In the domain of public policy, career is used primarily to modify terms such as education and guidance. Faced with the need for new skills, adaptability, and redeployment in their workforces and with the problems caused by unemployment and social exclusion, governments in the industrialized world today are concerned with developing human capital. Government perspective on career guidance is that it has a key role in helping labor markets work effectively in the interests of national competitiveness and in helping education systems meet their goals, promoting equity, combating the negative effects of social exclusion, and supporting lifelong learning. It is needed not only by young people entering the labor market but also by adults throughout their working lives, so that people need to develop the skills not just of initial decision making but also of managing their careers.

The many meanings of career are evident in the different ways in which the same terminology, such as career development and management, is used in various domains. Nevertheless, there have been some attempts to develop a more comprehensive understanding of career by, for example, integrating sociological and psychological interpretations.

Influences Shaping the Constructs of Career

Career has taken on new significance and meanings as its social and economic context has changed over time. In the mid-twentieth century, as large-scale bureaucracies were burgeoning in increasingly complex Western industrial societies, career started to receive attention in theory and practice. Representing individual mobility and meritocracy, it captured something of the relationship between the individual and society or organization at a time when the ethos of individualism was growing even as, it was being argued, a mass society was emerging. In this particular context, emphasis on the effective matching of person and occupation, advancement, continuity and future planning, and the separation of home and work became characteristic of twentieth-century constructs of career.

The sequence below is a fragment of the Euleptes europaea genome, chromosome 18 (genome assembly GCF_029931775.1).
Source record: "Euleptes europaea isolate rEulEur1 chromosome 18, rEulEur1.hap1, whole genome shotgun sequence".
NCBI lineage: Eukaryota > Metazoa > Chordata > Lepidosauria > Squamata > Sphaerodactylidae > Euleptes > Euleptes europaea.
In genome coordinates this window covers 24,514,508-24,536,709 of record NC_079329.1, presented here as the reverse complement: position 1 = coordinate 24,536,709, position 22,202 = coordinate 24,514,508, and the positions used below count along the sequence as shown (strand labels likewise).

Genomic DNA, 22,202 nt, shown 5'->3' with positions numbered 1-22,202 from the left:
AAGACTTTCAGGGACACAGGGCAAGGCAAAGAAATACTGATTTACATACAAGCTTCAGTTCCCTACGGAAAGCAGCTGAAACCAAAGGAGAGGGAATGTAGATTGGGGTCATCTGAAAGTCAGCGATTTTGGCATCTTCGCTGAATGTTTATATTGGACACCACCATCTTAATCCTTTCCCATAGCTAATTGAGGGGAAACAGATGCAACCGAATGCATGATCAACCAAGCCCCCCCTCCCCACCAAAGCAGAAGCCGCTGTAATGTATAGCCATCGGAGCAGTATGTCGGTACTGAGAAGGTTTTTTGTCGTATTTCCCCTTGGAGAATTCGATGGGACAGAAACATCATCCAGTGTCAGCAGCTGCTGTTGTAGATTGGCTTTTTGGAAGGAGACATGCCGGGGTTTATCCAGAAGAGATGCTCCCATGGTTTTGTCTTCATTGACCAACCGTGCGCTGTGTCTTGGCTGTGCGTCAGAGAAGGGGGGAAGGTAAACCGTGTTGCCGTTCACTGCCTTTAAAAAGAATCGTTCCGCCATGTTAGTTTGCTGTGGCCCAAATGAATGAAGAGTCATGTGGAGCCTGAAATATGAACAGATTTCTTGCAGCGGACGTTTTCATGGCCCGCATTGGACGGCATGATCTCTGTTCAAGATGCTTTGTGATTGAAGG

Toward the end of the twentieth century, this context changed considerably, and new forms of career emerged, such as the boundaryless, portfolio, and protean forms, with the emphasis on networks rather than hierarchy. Concern with discontinuities, endings and beginnings, flexibility, instrumentality, self-management and self-direction, employability, lifelong learning, and work-life balance have now become characteristic of constructs of career. As the context continues to change, new constructs of career are likely to develop.

The assumptions underpinning constructs of career have also changed over time. Mid-twentieth-century conditions and social norms ensured that opportunities for upward social mobility and occupational advancement were greatest for White, male, middle-class workers, so that career was then a construct used largely of the experiences of White, male professionals and managers or those who aspired to such elite status. Indeed, when some terms are translated into French and Spanish, career is rendered as “profession.” The frequent use of college students for the large-scale samples in much career research built those norms into the career theories of the time as largely unquestioned assumptions. However, those norms are now being challenged as multicultural diversity is recognized and accepted; the construct of career is no longer regarded as being of relevance only to elites.